Delores M. Hall

One­time restau­rant server and Bal­ti­more schools as­sis­tant was par­tic­u­larly proud of the suc­cess of her chil­dren

Baltimore Sun - - OBITUARIES - By Fred­er­ick N. Ras­mussen fras­mussen@balt­sun.com

Delores M. Hall, a for­mer city pub­lic schools ed­u­ca­tional as­sis­tant who was ac­tive in the af­fairs of her church, died of com­pli­ca­tions from de­men­tia Aug. 20 at Fu­tureCare Old Court in Ran­dall­stown. She was 97. The daugh­ter of Jesse Stan­ley, an in­sur­ance sales­man, and Gla­dys Thomas Stan­ley, a home­maker, Delores Mae Stan­ley was born and raised in Bal­ti­more. She grad­u­ated from Fred­er­ick Dou­glass High School in 1935.

In the late 1930s, she mar­ried Ri­ley Joe Ham­mond, a White Cof­fee Pot chef, and had three daugh­ters. The mar­riage ended in di­vorce.

She later mar­ried Ell­wood Lewis Hall Sr., owner of Hall and Hoyle Florists on Saratoga Street, and had two more chil­dren. They raised their fam­ily in the 1500 block of Presst­man St., and later moved to the 600 block of N. Long­wood St. Mr. Hall died in 2007. Mrs. Hall worked part time as a server at the old Hut­zler’s de­part­ment store’s Quixie restau­rant and later was an ed­u­ca­tional as­sis­tant at Mount Royal Ele­men­tary School.

“Delores was able to find joy and a sil­ver lin­ing in al­most ev­ery sit­u­a­tion,” wrote Traci Wright, a grand­daugh­ter, in a bi­o­graph­i­cal sketch of Mrs. Hall. “She laughed of­ten, praised the Lord and made self-ef­fac­ing jokes: ‘You know, I used to be cute!’ and ‘I’ve been in your shoes, but you haven’t been in mine.’ ”

She was proud of her chil­dren and grand­chil­dren, said Ms. Wright, who is dean of stu­dents at The Park School of Bal­ti­more.

Her son was among the first black stu­dents to grad­u­ate from St. Paul’s School, and later be­came a lieu­tenant colonel in the Army. A daugh­ter was 26 when she earned her doc­tor­ate from the Univer­sity of Cal­i­for­nia at Berke­ley and was named an as­so­ci­ate dean at Tow­son Univer­sity — though she died be­fore start­ing the job.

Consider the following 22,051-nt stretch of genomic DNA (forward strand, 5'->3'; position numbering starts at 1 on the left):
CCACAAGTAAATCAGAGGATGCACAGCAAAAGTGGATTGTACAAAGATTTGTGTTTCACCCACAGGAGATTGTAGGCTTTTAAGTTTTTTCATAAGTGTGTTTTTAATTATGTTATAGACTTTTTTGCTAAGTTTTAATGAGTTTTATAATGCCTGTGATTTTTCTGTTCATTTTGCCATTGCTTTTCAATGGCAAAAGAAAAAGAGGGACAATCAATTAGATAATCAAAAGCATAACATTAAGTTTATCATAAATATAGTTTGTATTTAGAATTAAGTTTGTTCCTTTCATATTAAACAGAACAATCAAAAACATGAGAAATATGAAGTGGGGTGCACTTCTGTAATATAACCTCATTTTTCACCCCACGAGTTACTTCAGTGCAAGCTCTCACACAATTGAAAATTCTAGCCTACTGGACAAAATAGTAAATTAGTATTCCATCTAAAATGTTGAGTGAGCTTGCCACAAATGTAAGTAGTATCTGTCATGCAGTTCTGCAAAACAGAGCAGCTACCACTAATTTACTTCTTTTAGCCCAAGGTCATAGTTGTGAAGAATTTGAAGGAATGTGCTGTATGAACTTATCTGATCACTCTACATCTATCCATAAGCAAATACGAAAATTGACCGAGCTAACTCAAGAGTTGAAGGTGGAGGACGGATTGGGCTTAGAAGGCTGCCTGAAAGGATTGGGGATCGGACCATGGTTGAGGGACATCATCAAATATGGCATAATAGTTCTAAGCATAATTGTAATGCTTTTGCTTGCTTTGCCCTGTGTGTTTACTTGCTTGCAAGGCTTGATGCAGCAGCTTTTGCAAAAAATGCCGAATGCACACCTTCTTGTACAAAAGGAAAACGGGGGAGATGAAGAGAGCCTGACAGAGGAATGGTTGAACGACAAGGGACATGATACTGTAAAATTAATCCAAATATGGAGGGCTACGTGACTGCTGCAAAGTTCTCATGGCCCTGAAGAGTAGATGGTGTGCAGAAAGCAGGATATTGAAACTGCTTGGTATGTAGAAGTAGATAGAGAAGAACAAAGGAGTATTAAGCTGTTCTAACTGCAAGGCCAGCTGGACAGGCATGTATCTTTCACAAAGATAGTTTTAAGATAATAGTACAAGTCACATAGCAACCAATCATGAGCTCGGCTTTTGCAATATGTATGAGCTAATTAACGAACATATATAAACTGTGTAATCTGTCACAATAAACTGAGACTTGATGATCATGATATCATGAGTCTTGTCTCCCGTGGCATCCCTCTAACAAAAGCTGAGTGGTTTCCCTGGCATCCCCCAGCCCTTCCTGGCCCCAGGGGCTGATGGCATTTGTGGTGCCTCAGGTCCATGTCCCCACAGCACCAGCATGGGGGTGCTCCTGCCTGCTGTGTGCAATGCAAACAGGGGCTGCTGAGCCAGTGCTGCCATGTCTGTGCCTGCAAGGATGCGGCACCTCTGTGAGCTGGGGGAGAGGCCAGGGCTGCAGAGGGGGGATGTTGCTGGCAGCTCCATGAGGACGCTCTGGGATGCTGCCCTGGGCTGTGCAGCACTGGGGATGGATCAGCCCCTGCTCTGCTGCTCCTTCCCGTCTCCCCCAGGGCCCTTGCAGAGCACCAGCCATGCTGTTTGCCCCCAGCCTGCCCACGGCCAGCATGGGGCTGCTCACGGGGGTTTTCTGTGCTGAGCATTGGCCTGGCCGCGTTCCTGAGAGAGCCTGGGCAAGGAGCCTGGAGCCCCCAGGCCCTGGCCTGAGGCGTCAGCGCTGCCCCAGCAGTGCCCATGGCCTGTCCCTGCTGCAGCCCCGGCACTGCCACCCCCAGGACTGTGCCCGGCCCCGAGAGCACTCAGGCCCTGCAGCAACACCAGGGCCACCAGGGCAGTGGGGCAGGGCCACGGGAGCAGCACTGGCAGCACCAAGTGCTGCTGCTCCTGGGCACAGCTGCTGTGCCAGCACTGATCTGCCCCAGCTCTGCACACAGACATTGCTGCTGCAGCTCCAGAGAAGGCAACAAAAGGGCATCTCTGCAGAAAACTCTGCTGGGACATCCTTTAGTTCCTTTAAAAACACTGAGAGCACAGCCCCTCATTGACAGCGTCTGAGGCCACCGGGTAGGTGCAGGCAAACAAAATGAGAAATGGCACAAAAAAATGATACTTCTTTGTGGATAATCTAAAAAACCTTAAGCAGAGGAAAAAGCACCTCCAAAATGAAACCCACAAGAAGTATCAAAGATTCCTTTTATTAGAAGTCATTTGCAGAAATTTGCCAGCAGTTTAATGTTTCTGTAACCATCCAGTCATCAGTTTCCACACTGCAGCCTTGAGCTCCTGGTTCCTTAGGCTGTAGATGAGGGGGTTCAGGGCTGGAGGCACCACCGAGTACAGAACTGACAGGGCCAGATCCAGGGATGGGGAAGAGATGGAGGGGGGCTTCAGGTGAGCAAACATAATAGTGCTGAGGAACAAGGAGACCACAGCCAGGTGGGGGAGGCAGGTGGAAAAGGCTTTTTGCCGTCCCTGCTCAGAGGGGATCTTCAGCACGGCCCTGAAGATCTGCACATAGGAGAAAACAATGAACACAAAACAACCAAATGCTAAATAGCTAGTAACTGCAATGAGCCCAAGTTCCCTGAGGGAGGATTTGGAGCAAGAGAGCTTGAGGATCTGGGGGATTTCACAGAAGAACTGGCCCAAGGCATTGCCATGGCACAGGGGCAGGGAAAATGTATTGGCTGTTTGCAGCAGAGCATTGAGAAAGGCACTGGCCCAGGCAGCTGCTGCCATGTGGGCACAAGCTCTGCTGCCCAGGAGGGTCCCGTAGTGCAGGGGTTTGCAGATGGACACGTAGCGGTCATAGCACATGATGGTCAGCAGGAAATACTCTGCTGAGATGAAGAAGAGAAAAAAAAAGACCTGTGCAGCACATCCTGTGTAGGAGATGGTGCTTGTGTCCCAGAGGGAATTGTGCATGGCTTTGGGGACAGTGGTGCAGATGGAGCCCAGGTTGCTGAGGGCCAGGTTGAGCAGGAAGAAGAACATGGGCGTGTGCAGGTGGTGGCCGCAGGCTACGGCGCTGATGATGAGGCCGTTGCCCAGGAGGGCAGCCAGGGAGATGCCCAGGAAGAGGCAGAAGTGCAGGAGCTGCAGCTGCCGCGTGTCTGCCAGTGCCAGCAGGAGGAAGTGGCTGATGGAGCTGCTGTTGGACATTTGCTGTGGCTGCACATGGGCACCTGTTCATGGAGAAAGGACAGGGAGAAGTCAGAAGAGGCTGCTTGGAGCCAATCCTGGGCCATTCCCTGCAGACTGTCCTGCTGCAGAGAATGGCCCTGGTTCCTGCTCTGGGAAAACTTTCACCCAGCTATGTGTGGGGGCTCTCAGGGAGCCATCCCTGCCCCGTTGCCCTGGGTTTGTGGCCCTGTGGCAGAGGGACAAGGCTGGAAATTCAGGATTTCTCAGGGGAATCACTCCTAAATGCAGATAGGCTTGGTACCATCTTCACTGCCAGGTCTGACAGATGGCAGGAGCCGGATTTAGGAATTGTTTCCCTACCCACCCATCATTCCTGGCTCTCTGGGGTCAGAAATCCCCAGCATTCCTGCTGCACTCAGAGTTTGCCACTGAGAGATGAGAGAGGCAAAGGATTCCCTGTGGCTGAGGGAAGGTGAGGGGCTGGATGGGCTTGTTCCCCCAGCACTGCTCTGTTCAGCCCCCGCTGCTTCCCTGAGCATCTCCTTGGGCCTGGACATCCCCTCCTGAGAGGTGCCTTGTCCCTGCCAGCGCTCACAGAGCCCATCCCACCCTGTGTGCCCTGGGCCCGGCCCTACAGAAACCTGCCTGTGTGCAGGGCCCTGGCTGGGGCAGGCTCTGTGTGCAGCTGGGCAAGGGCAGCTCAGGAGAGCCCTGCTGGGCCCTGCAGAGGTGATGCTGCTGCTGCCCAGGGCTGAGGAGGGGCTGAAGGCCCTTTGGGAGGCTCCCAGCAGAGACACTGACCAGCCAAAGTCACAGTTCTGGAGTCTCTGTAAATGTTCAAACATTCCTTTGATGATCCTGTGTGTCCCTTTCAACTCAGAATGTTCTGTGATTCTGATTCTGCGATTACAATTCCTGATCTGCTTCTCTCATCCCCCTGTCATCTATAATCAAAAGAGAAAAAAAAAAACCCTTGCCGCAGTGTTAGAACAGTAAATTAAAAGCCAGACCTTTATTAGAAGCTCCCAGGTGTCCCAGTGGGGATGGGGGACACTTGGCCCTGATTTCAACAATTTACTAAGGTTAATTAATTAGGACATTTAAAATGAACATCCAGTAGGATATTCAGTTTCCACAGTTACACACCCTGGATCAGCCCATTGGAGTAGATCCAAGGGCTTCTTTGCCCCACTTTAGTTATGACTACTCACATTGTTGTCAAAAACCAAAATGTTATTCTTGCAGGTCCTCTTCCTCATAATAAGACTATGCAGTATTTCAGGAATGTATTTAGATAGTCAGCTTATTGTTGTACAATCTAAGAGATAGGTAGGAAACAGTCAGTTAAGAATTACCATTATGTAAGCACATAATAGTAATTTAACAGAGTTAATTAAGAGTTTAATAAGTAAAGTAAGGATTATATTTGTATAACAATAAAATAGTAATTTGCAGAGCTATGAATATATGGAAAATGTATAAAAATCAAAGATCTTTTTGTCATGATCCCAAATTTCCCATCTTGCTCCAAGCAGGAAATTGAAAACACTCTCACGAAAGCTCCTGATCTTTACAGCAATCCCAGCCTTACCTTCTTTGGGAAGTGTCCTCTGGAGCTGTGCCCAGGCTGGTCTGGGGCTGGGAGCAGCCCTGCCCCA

A grand­daugh­ter was the first black woman to head a di­vi­sion at the Bryn Mawr School; an­other be­came a suc­cess­ful IBM ex­ec­u­tive.

“All of this from an African-Amer­i­can woman who had a high school ed­u­ca­tion,” Ms. Wright noted.

Mrs. Hall was a for­mer mem­ber of Sharp Street United Methodist Church, then for 50 years was an ac­tive mem­ber of John Wes­ley United Methodist Church. As her health de­clined, she wor­shipped at Shiloh Com­mu­nity Church with her son.

She had lived for years at Parkview Apart­ments in Ran­dall­stown un­til mov­ing to Fu­tureCare Old Court in 2013.

Ms. Wright said that while Mrs. Hall was a woman of mod­est means, she of­ten lent money to neigh­bors to keep them go­ing un­til pay­day, and chil­dren would come by and en­joy her com­pany and share her candy and other good­ies.

“She was a life­long reader and al­ways placed a high value on ed­u­ca­tion,” Ms. Wright said.

Fu­neral ser­vices for Mrs. Hall will be held at 10:30 a.m. to­day at her church, 3202 W. North Ave.

In ad­di­tion to her grand­daugh­ter, she is sur­vived by a son, Ell­wood Lewis Hall Jr. of Columbia; two daugh­ters, Linda Elaine Wright of Pikesville and Ro­maine Pa­tri­cia Pol­lard of Bal­ti­more; seven other grand­chil­dren; six great-grand­chil­dren; and four great-great-grand­daugh­ters. One daugh­ter, Lavinia Grace Ham­mond, died in 1974, and an­other daugh­ter, Dolores Mae Ali, died in 2014. Delores Hall was known for lend­ing money to her Ran­dall­stown neigh­bors.

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